While providing a safe learning environment is vitally important to students’ learning, teachers need to be able to realize when a student is being shy or taking their time versus when they don’t understand the lesson.

During an afternoon session, teachers watched videos and had to identify how the students in the video were receiving the instruction.

“Part of the goal of this session is to help teachers develop a keen eye,” said Valerie Maxwell, instructor of the session.

“We believe teachers can develop a keen eyes for their math students and recognize the cues that tell them which students need help and which understand regardless of their participation level.”

The conference lasted three days and Dr. Parker said events such as these are important because in many cases, teachers are expected to teach using new methods or approaches but only have the opportunity to learn during an hour or two of inservice after a long school day.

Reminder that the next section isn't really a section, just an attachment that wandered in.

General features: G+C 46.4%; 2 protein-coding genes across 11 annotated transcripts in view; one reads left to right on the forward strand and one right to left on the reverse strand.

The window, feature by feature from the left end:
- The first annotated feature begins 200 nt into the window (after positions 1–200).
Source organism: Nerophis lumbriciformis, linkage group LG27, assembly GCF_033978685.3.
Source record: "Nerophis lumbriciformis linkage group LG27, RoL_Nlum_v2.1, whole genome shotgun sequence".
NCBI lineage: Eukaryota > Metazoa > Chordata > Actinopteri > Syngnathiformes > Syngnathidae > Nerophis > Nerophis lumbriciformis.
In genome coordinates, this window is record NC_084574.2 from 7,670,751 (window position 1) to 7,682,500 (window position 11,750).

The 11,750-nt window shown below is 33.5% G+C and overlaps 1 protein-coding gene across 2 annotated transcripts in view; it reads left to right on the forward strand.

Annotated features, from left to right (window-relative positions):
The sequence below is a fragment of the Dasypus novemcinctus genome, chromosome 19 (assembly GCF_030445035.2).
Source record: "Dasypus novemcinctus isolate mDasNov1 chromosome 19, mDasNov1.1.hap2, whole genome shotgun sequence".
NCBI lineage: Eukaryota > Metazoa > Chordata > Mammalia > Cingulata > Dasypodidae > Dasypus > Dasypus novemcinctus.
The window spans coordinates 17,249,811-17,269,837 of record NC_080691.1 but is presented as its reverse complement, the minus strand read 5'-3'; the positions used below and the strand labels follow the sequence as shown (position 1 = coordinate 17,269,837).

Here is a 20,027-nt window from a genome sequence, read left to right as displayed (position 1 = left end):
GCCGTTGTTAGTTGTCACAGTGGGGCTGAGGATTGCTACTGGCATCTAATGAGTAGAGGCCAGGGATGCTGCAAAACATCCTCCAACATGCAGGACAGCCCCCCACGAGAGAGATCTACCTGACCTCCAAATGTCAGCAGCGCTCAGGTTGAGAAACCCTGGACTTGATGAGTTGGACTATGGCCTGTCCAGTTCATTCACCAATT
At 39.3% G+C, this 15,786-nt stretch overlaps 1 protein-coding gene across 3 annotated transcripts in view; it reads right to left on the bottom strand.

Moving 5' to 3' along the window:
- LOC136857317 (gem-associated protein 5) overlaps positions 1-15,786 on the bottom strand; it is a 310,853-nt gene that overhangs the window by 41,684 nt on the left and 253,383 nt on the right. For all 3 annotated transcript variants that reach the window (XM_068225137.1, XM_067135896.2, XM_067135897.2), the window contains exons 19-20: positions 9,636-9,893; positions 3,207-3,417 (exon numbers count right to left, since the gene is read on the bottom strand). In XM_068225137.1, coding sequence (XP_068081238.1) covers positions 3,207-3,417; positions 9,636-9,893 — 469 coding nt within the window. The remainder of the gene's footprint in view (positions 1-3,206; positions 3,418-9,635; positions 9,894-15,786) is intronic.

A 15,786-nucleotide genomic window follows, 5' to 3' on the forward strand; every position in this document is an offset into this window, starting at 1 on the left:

And she didn’t skip over another stressor teachers face –– passing standardized tests.

“I really believe we have to find ways to protect them from the impact of high-stakes assessments before they’ve had real opportunities to learn,” Dr. Parker said.

“I worry a lot that we’re attaching high-stakes to our teachers before they’ve even been able to start teaching their students.”

Although no one seems to have a solution to eliminate the stress standardized tests put on teachers and their students, Dr. Parker insisted the importance of not only effectively teaching students, but pushing them to do better.

“These students are going to be our guardians in no time and we need to teach them perseverance in solving problems, no matter what kind,” she said.

“If we don’t teach them that, they aren’t going to be able to find solutions to bigger problems where there isn’t a teacher or an answer guide.”

More information about Dr. Parker, the coalition and its upcoming events can be found online at delawaremath.dreamhosters.com.

Reach staff writer Ashton Brown at abrown@newszap.com. Follow @AshtonReports on Twitter.